It was a tough week for Larry’s League.
Stanford and UCLA got written up for level-two NCAA violations just in time for Sanction Saturday’s show-down at the Rose Bowl.
UCLA had been bracing for the bad news involving recruiting-hound assistant Adrian Klemm and was, thus, able to immediately hit the spin cycle.
UCLA and Klemm seemed shocked giving players $2,400 for housing and private lessons was wrong and vowed to use the experience as a teachable moment.
You know, like when your dog makes a do-do on the carpet.
“This was a good lesson for our coaches and staff,” Coach Jim Mora said. “We must know every single NCAA rule and adhere to them, period.”
Yes, Jim, every single rule, and go ahead and start with the big ones.[membership level="0"] The rest of this article is available to subscribers only - to become a subscriber click here.[/membership] [membership]
The Stanford news was a shock because the school is held up as a beacon of innovative virtue, not to mention being the No.1 exporter of medalists to the U.S. Olympic team.
Stanford taking a NCAA hit is like Ruth Bader Ginsburg getting picked up for shoplifting. Rankman is so embarrassed and ashamed he has vowed his children will never attend school there.
The Stanford infractions involved softball, that evil pit of money laundering and racketeering, and a former football player getting a $3,000 loan for a bike.
Not a motorcycle, a bike.
Typical Stanford, though, the kid repaid the loan before the crime was even discovered.
There was more serious news at USC, where a player was charged with rape, and at Washington State, where coach Mike Leach accused the media and police for unfairly targeting his boy scouts while they tried to make peace at fraternity parties.
The beat goes on: USC, the conference’s standard bearer, already has absorbed two losses and is looking at a third Friday night in Utah.
Some have already deemed the promotion of Clay Helton a possible mistake. Even superstar L.A. Times columnist Bill Plaschke, who championed the Helton hire, had to wonder as he typed out the ugly truth of Saturday’s 27-10 loss at Stanford.
Helton is 1-4 since Plaschke gave his decision a blessing. “What’s the Trojans’ deal?” he wrote. “Who knows?”
Helton is anything if not positive. USC has lost to Stanford three times in a year in which Christian McCaffrey has accumulated 970 total yards (also not a bad SAT score).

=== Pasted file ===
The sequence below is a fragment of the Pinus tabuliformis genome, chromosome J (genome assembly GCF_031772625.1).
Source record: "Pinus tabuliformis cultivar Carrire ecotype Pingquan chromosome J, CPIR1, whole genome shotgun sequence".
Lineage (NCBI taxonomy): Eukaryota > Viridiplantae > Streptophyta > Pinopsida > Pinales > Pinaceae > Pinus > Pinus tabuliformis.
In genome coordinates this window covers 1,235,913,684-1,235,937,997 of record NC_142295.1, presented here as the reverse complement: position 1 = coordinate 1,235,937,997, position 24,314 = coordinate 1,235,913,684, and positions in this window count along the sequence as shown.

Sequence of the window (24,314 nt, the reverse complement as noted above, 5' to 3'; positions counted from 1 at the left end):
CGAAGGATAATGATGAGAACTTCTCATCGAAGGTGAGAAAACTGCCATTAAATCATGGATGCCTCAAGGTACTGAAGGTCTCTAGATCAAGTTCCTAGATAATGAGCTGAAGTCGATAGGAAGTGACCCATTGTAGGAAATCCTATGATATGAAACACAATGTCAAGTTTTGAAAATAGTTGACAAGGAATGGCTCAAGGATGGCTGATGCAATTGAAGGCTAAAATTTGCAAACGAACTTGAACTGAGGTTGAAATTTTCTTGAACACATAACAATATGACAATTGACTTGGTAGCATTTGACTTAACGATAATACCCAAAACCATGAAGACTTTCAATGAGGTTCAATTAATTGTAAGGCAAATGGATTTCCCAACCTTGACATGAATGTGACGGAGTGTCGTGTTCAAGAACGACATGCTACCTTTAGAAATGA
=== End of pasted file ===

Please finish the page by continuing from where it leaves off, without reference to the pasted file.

“We hope to face that team again, I really do,” Helton said of a possible rematch in the Pac 12 title game.
Oregon’s in-house hire of Mark Helfrich isn’t going that much better after the Ducks blew a decent chance to win at Nebraska on Saturday. Oregon fell by three points because the Ducks failed on four-out-of-five, two-point conversion attempts.
John Canzano, lead columnist for the Oregonian, wrote from Lincoln: “The University of Oregon’s PAT strategy is a jumbled, arrogant, mess.”
Promoting from within is always the easiest thing to do. And the players always love it!
But is it the best thing?
All this bad news, only three weeks deep into the season, leaves the Pac 12 in very, very…decent shape?
“Debbie Downer” Rankman didn’t see much four-team playoff hope for a league that insists on scheduling itself out of contention every year with match-ups like Oregon at Nebraska and UCLA at Texas A&M.
The problem is there are only four playoff spots to be divvied up among five power conferences and Notre Dame.
Last year, two-loss Stanford, a terrific team, got left out.
The national landscape, however, has already shifted dramatically since Labor Day.
The Big 12, which almost took two playoff spots two years ago, may already be out of it. The only undefeated teams left are Baylor, which hasn’t played anyone, and West Virginia. Oklahoma has lost twice, while Texas, Texas Christian and Oklahoma State also have defeat dings.
The Southeastern Conference is also not in its usual rock-solid shape. The USA Today coaches are doing everything they can to keep the SEC relevant, voting Georgia No. 11 this week after the Bulldogs followed up a two-point win over Nicholls State with a one-point win over Missouri.
But even the coaches could find room for only one SEC team, top-ranked Alabama, in their top 10.
Notre Dame, always a threat to steal a playoff spot, has two losses.
The Atlantic Coast Conference has two serious threats but one of them is not Florida State, which will be hard-pressed to recover from a 63-20 drubbing at Louisville.
Houston’s “Group of 5” hopes are hinged to a weak schedule and hoping two-loss Oklahoma not finishing with six-losses. Houston has only one big game left, against Louisville.
What it means: the Big Ten and ACC could take two playoff bids, but all this early jumbling also puts the Pac 12 in a stronger position.
It’s possible, this year, that a two-loss champion could get in.
Stanford and Washington are both undefeated, in the top 10, and bracing for a huge game in Seattle on Sept. 30.
The league, other than a few blips, is showing well. Cal and Colorado have already exceeded lowered expectations. Cal just knocked off No. 11 Texas while Colorado might have defeated Michigan had quarterback Sefo Liufau not gotten injured.
Utah is undefeated and the two Arizona schools are a combined 5-1, even if nobody really knows the Five Ws of journalism of it: Who, What, When, Where and Why?
So while there is hard work ahead in the Pac 12, things aren’t as bleak as they seemed last Friday when the weekly conference release could have been a police report.
Sometimes, the only thing that beats bad news in your league is worse news elsewhere.[/membership]